Easy pickings could be toxic way out

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By trying to avoid the multitude of large, snarling predators in wildlife reserves, vultures are exposing themselves to great danger by eating cattle and other livestock carcasses containing poison and harmful veterinary drugs. Picture: Sizwe Ndingane

Durban - Fearful of lions and hyenas, many vultures are shunning the food available in South Africa’s national parks and feeding instead on the easier pickings available on private farms.

However, by trying to avoid the multitude of large, snarling predators in wildlife reserves, vultures are exposing themselves to great danger by eating cattle and other livestock carcasses containing poison and harmful veterinary drugs.

These are some of the findings of a new study by British and South African researchers who tracked the movement of several endangered white-backed vultures fitted with GPS satellite transmitters. The researchers found that young white-backed vultures sometimes flew more than 220km a day to find food.

They ranged extensively, crossing the borders of five countries in southern Africa during the 200-day monitoring period.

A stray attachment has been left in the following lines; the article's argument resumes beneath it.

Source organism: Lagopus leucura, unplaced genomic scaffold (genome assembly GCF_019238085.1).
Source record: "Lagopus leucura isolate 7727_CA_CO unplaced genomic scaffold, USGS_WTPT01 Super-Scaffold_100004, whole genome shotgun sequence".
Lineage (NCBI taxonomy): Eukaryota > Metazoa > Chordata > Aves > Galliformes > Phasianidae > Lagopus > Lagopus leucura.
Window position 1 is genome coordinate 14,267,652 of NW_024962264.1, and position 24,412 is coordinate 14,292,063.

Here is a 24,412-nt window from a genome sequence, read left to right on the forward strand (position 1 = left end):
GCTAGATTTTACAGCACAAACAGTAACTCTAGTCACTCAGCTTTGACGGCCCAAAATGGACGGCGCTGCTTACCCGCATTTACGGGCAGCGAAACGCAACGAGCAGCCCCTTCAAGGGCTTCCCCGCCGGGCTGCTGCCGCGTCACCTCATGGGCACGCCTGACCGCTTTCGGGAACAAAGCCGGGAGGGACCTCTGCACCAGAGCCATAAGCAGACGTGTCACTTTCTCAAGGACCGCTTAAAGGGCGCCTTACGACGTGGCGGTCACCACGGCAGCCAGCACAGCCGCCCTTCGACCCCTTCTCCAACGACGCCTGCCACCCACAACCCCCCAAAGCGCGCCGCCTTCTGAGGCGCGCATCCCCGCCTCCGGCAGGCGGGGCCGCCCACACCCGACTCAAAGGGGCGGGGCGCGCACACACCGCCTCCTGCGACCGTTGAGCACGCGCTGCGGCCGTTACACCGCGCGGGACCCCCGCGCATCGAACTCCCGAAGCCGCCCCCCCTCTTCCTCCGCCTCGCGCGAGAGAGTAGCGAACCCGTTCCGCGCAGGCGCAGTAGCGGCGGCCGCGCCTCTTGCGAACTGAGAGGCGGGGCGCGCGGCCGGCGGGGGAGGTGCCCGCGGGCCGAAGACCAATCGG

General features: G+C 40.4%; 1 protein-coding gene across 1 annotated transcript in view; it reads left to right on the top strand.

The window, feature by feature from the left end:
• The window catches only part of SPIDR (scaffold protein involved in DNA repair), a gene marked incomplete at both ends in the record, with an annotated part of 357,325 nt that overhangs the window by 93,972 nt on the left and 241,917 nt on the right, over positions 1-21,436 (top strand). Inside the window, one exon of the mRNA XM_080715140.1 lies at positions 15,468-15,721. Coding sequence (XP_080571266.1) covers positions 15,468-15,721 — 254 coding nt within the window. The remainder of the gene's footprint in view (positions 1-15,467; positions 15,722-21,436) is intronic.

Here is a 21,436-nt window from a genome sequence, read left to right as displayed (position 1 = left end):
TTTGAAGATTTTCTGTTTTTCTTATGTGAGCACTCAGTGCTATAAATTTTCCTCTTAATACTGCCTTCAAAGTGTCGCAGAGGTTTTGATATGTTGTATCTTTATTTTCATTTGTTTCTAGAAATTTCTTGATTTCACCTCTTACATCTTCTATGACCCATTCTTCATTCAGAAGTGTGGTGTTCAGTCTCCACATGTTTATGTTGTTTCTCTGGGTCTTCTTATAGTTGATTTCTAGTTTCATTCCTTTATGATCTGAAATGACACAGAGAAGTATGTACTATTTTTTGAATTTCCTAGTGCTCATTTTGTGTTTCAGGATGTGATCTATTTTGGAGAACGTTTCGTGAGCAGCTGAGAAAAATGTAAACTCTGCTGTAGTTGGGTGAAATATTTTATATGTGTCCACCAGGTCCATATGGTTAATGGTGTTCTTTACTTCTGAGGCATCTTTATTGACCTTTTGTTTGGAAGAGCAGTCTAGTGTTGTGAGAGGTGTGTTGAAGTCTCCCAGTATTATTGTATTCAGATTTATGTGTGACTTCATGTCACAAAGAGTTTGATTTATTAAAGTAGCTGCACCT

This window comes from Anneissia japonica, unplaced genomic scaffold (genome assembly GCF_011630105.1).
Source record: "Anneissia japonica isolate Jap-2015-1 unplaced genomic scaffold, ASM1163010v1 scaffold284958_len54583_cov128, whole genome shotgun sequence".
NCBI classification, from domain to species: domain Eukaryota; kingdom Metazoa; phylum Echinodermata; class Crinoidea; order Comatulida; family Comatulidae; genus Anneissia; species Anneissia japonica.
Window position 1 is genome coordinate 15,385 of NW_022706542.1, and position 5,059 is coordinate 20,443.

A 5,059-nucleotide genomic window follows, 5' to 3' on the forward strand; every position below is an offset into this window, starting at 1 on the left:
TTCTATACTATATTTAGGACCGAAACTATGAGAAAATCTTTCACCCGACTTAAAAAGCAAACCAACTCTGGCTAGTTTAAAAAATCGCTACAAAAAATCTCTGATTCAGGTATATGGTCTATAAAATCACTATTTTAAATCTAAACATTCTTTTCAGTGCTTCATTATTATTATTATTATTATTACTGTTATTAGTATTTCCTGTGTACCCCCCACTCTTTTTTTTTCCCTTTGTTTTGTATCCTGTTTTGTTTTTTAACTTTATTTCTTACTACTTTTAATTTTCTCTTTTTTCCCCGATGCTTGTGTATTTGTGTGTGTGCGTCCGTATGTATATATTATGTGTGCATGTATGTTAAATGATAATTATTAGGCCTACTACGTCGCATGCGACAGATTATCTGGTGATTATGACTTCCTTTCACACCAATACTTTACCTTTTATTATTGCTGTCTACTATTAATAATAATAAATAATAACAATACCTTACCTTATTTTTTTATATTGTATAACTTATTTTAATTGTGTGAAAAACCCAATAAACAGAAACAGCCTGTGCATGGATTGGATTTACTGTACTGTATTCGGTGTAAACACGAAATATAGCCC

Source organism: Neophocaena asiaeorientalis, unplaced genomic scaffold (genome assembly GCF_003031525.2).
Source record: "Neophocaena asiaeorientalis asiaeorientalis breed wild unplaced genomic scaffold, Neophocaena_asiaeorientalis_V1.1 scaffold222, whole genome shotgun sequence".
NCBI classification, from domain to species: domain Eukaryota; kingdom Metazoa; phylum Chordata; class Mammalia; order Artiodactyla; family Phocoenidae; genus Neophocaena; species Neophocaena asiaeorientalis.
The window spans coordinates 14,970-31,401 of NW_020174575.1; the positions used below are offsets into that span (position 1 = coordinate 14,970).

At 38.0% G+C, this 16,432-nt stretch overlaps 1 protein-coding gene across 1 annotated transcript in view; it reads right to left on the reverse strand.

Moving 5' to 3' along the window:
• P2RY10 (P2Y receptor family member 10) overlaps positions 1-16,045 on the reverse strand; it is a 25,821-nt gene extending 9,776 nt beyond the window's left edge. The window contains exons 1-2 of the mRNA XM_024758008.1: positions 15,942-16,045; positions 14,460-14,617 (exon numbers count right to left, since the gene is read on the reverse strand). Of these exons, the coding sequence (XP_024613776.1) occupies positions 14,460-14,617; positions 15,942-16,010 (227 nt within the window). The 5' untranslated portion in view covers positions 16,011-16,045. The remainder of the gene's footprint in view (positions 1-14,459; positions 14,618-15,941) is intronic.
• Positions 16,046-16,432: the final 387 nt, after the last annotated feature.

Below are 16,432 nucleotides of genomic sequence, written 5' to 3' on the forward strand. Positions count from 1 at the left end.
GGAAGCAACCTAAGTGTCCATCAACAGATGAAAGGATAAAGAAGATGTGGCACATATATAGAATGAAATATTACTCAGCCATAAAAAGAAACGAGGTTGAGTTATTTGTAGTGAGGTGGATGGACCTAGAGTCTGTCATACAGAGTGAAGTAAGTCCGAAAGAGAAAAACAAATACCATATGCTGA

“We found that young vultures travelled much further than we ever imagined to find food,” said lead author Stephen Wills of Durham University in England.

“In South Africa, the vultures avoided the national parks that have been established to conserve wildlife.”

As a result, these parks were unlikely to secure the future of such wide-ranging and endangered birds, said Wills.

“The vultures may actively avoid parks with many large carnivores such as lions due to competition for food, and find it easier to feed on cattle carcasses in farmland outside the protected areas.”

Kerry Wolter, the head of the Vulture Programme in North West province, said vultures had a tendency to scavenge in groups, exposing large numbers of birds to the risk of being poisoned by veterinary drugs or even by deliberately poisoned carcasses intended to kill jackals.

Wolter, who also took part in the research, said: “In the past, we believed that protecting nature reserves was the way to go, but tracking devices show that vultures are spending very little time in protected areas, and this makes the conservation of these birds much more difficult.”

Instead of trying to protect vultures in a single country, it was essential for neighbouring countries to work jointly for their protection.

Louis Phipps, from the University of Pretoria, said another part of the solution was to work with farmers to try to ensure that vultures did not feed on contaminated carcasses. - The Mercury

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